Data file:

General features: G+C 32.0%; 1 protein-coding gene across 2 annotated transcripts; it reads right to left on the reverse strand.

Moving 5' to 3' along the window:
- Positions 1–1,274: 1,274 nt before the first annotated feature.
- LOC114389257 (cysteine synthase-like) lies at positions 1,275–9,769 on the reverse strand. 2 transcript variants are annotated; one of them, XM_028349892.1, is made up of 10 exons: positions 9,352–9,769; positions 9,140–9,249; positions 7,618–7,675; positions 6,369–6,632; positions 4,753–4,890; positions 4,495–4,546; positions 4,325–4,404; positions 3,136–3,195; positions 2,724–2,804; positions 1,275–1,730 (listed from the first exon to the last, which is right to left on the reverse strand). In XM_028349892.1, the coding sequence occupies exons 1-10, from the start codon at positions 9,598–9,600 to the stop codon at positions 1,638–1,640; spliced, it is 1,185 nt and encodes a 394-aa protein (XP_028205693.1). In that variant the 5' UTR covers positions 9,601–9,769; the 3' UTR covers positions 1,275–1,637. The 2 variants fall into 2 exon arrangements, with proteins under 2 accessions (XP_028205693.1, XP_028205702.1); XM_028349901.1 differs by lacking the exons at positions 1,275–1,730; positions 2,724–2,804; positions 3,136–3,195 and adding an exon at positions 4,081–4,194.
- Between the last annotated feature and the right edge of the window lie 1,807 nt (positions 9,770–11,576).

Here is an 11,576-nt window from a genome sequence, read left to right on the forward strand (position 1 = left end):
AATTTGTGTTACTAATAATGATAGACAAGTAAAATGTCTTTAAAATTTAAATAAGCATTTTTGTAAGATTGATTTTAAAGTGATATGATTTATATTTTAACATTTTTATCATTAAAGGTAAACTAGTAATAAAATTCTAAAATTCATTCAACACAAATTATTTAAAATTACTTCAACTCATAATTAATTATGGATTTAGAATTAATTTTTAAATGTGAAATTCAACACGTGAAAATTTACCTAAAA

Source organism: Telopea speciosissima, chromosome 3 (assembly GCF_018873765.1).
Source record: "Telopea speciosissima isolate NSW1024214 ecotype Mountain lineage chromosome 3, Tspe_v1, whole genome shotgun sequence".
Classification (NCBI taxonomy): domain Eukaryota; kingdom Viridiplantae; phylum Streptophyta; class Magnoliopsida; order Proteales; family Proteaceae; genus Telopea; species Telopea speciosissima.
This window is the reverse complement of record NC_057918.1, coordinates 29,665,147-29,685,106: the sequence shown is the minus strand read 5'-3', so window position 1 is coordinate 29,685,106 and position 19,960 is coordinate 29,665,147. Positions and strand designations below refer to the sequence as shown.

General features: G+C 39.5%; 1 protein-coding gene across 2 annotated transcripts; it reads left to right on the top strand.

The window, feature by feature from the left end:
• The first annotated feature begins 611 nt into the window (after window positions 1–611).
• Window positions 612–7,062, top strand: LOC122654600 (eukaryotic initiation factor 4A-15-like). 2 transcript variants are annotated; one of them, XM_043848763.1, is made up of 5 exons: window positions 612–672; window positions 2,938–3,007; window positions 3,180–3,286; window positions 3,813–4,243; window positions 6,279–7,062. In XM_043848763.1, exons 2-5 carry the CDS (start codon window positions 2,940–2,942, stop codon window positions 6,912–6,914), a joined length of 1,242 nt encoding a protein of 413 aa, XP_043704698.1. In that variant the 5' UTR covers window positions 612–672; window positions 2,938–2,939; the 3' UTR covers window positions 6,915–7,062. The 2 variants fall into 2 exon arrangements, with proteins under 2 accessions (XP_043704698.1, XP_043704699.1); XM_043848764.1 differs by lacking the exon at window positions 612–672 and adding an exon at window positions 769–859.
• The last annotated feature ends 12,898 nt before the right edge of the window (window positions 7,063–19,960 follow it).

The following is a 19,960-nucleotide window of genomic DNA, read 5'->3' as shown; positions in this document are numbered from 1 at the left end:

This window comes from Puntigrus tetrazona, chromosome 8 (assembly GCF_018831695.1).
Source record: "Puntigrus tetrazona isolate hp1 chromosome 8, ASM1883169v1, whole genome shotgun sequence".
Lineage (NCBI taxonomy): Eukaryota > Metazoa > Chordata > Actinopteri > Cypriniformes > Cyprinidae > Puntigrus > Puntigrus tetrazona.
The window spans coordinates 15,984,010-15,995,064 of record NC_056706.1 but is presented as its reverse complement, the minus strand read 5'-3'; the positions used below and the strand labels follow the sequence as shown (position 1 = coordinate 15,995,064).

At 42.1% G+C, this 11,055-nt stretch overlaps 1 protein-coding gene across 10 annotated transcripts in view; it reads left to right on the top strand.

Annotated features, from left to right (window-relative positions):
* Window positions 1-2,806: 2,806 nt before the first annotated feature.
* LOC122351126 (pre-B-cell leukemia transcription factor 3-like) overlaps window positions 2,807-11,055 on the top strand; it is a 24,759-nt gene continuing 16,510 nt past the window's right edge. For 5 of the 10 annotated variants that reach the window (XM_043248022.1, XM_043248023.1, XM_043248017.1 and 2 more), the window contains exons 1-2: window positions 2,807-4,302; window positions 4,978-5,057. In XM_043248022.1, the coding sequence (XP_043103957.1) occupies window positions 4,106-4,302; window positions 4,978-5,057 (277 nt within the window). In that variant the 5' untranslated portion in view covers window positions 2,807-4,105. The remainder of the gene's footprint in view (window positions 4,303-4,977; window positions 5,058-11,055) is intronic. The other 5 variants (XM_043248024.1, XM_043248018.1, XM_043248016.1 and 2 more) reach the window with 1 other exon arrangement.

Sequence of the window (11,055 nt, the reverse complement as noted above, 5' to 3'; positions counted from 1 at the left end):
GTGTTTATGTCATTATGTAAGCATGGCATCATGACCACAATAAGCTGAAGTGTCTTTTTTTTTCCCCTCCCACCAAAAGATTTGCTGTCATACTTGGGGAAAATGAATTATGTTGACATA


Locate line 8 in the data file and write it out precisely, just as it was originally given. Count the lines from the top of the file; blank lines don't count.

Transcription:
Source organism: Telopea speciosissima, chromosome 3 (assembly GCF_018873765.1).